A Cosmic Mystery: Diffuse Interstellar Bands
Diffuse Interstellar Bands. (DIBS) What are they? No one knows. Where are they? In deep space. Were they the inspiration for Pink Floyd? I seriously doubt it. What am I talking about? Diffuse Interstellar Bands. Sheesh, pay attention.
OK, let’s start at the beginning, the early 20th century to be exact. Scientists by then were studying the light of stars. A spectrum is the light emitted by a star or bright object passed through a prism. Molecules in and near a star will block some of the spectrum, making dark stripes as seen above, these are called absorption or spectral lines. Thus scientists can tell what a star is made of. It even works with reflected light, this is how they tell what planets and asteroids are made of. This is all of course terribly simplified, because I have a very dim grasp of it all myself. All well and good until 1922, scientists happily studied what stars were made of. However, in 1922 astronomer Mary Lea Heger discovered some absorption lines that were much more diffuse than the typical lines in a star’s spectrum. She also found that the lines were associated with the galactic interstellar medium, not stars.
This was a head scratcher. People commonly think that space is a perfect vacuum. It isn’t, it varies widely, but one atom per cubic centimetre is the “average” density of interstellar space. It was thought this matter was so diffuse that while it might dim an entire spectrum slightly, it wouldn’t make lines. Well, sciencists were wrong, some molecules in interstellar space were apparently common enough to cause absorption lines. Mary discovered a few such lines, and by 1975 about 25 had been discovered. By 1994 when the first conference on DIBs was held, about 50 were known. Today about 300 have been discovered, illustrated above. The reason it’s a head scratcher is because no one knows exactly what molecules are creating these lines. Despite scientist’s best efforts, they have not been able to replicate the lines experimentally, or even come up with a theoretical calculation that explains the lines.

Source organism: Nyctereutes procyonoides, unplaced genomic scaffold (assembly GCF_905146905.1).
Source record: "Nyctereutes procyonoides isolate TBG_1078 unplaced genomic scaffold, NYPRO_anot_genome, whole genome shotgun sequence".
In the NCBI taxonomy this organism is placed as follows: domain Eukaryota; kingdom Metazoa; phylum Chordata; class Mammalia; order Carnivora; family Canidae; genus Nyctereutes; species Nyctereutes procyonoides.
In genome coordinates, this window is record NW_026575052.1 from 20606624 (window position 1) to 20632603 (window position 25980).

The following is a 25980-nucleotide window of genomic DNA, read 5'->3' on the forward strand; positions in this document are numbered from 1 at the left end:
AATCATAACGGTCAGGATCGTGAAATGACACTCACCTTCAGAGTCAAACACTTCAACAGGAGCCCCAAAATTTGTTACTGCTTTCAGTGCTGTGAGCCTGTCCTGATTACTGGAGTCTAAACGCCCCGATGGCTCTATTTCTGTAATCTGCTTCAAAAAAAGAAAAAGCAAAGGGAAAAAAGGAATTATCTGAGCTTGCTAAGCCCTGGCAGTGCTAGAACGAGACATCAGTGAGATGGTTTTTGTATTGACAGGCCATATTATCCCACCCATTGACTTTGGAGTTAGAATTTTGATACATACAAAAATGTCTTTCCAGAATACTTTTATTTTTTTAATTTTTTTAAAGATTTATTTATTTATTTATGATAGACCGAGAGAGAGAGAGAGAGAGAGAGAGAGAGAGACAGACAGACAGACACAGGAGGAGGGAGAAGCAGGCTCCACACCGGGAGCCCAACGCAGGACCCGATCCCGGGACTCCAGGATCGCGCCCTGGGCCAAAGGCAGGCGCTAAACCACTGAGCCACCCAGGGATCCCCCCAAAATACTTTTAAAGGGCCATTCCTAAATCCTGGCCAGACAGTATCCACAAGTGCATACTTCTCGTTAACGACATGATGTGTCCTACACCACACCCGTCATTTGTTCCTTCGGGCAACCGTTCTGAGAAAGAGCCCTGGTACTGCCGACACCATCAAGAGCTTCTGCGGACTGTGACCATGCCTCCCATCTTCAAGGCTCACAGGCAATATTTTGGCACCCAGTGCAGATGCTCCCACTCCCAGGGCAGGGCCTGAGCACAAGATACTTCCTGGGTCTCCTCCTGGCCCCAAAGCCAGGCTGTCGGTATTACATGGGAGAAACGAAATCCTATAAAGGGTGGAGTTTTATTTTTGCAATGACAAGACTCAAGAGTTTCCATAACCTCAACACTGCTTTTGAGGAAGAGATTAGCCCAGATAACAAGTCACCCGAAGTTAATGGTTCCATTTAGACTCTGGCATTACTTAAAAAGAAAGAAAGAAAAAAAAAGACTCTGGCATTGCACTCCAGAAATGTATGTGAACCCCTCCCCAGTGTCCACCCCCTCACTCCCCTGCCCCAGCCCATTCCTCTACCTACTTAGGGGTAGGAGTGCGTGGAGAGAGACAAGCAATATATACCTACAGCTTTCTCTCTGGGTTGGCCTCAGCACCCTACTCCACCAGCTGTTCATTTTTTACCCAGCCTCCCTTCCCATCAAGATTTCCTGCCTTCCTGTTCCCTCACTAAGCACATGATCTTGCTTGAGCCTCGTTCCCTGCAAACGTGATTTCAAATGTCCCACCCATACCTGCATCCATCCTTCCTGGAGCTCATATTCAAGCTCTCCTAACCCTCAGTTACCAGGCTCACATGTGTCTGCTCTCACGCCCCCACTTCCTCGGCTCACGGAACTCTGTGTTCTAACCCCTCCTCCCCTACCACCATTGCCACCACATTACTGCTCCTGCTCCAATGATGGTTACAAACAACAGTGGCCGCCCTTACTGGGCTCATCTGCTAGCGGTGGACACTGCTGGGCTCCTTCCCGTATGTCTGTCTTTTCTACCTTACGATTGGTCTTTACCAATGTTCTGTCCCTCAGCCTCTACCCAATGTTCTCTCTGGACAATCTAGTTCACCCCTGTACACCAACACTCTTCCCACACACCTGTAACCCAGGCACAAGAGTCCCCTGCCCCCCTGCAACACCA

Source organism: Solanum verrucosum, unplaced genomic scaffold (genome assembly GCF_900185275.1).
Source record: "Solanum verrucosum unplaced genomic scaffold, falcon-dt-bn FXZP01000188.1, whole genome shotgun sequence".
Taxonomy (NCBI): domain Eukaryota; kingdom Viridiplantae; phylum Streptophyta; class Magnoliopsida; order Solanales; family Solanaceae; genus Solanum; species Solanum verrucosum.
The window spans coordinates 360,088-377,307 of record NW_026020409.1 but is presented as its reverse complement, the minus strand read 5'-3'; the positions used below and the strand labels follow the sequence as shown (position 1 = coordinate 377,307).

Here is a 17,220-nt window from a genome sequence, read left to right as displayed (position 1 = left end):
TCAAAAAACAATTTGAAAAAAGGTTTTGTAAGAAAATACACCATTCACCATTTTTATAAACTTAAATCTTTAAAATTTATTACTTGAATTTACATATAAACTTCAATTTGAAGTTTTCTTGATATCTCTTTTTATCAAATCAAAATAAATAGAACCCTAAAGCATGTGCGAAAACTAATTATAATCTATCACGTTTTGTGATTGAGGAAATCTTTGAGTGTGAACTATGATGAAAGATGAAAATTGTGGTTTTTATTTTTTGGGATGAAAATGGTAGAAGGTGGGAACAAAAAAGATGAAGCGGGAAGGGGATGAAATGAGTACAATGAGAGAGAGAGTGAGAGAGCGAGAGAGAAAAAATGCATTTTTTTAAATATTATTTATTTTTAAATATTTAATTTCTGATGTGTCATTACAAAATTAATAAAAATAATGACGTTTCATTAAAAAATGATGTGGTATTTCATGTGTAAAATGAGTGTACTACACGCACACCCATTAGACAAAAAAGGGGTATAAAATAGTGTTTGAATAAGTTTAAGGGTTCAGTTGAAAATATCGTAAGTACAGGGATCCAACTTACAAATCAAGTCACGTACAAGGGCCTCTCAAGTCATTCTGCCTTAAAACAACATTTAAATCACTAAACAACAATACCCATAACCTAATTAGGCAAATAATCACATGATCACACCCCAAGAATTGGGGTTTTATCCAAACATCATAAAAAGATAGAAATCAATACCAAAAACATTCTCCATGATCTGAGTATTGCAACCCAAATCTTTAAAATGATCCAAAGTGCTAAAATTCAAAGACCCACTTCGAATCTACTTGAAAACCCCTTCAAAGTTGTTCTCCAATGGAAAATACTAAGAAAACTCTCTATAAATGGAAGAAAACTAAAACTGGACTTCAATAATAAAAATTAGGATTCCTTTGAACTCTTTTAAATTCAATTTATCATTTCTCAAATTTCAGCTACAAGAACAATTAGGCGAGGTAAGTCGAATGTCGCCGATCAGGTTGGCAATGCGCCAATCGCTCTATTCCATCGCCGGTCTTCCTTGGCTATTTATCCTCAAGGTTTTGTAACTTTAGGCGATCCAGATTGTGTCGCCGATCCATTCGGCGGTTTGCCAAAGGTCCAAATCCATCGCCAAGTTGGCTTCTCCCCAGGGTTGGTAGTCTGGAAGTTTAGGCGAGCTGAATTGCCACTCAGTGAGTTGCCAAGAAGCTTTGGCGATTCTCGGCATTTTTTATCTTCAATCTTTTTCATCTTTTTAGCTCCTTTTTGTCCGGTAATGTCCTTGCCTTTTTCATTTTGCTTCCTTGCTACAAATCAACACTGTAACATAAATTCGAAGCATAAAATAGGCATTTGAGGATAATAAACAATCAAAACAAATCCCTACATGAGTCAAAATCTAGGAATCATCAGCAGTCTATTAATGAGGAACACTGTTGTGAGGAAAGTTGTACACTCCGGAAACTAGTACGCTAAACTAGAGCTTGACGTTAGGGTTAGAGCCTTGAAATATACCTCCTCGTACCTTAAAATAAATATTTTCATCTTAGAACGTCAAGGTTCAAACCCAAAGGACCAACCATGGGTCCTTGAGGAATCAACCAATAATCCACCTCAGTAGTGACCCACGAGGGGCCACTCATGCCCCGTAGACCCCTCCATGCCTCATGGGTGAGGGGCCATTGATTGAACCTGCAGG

This is a major scientific mystery and has been for decades. For reasons I don’t understand, let alone can explain, it does seem pretty certain that the lines are caused by molecules, not single atoms. And it also is clear that numerous different molecules are involved, a single type of molecule couldn’t produce over 300 DIBs. The best guess is that they are being caused by long chain molecules. Polycyclic aromatic hydrocarbons, long carbon-chain molecules, and fullerenes are all strong suspects. And that’s that. Somehow our galaxy contains dust or gas of unknown origin or composition, what it is and how it is created is still a complete mystery.
Is this important? In a practical sense, no, figuring this out isn’t going to change our lives. Not figuring it out will have the same effect. It’s important though to understand that there are plenty of complete mysteries in our scientific understanding of the Universe. A lot of people, especially certain religious types, don’t seem to understand that. Science can’t currently explain everything, and there doesn’t appear to be any chance that it will ever explain everything. This isn’t a failure of science, th0ough it is oft presented as such by science-deniers, it is one of science’s greatest strengths. So whenever I stumble across an unsolved scientific mystery, I am impressed by the mystery itself, and I’m impressed by the fact that science even uncovered the mystery. Is there any chance that the solution to DIBs will force a re-examination of other aspects of science? Possibly, but I don’t know how possible. When it comes right down to it, our understanding of the cosmos is still in its infancy.
One last little observation is that I am always curious that science deniers miss things like this. If one was going to construct logical sounding attacks on science, mysteries like this would be a great place to start. Instead, the science deniers seem to make very little effort to find new arguments, and simply recycle old arguments. Some of the “objections” raised about evolution date from the nineteenth century for God’s sake. And while some of them were valid concerns then, a hundred years later they have long been laid to rest. I suppose it’s further evidence that science deniers are in actual denial about science, since few of them seem to take the time to even understand it well enough to construct modern arguments against it. Or it could mean that when people study science hard enough they realize its true, they are converted to science and reason?
Pause for laughter. Beats me. The older I get the more I find people and their motivations both painfully predictable … and painfully puzzling. It’s a conundrum it is.
(The above image is claimed as Fair Use under US copyright law. I got it off of Wikipedia so it’s safe to say that non-commercial use of the image is OK. And I left the copyright information on the image itself. Next a furniture history post, or a post about the recent discovery that the Universe is flat.)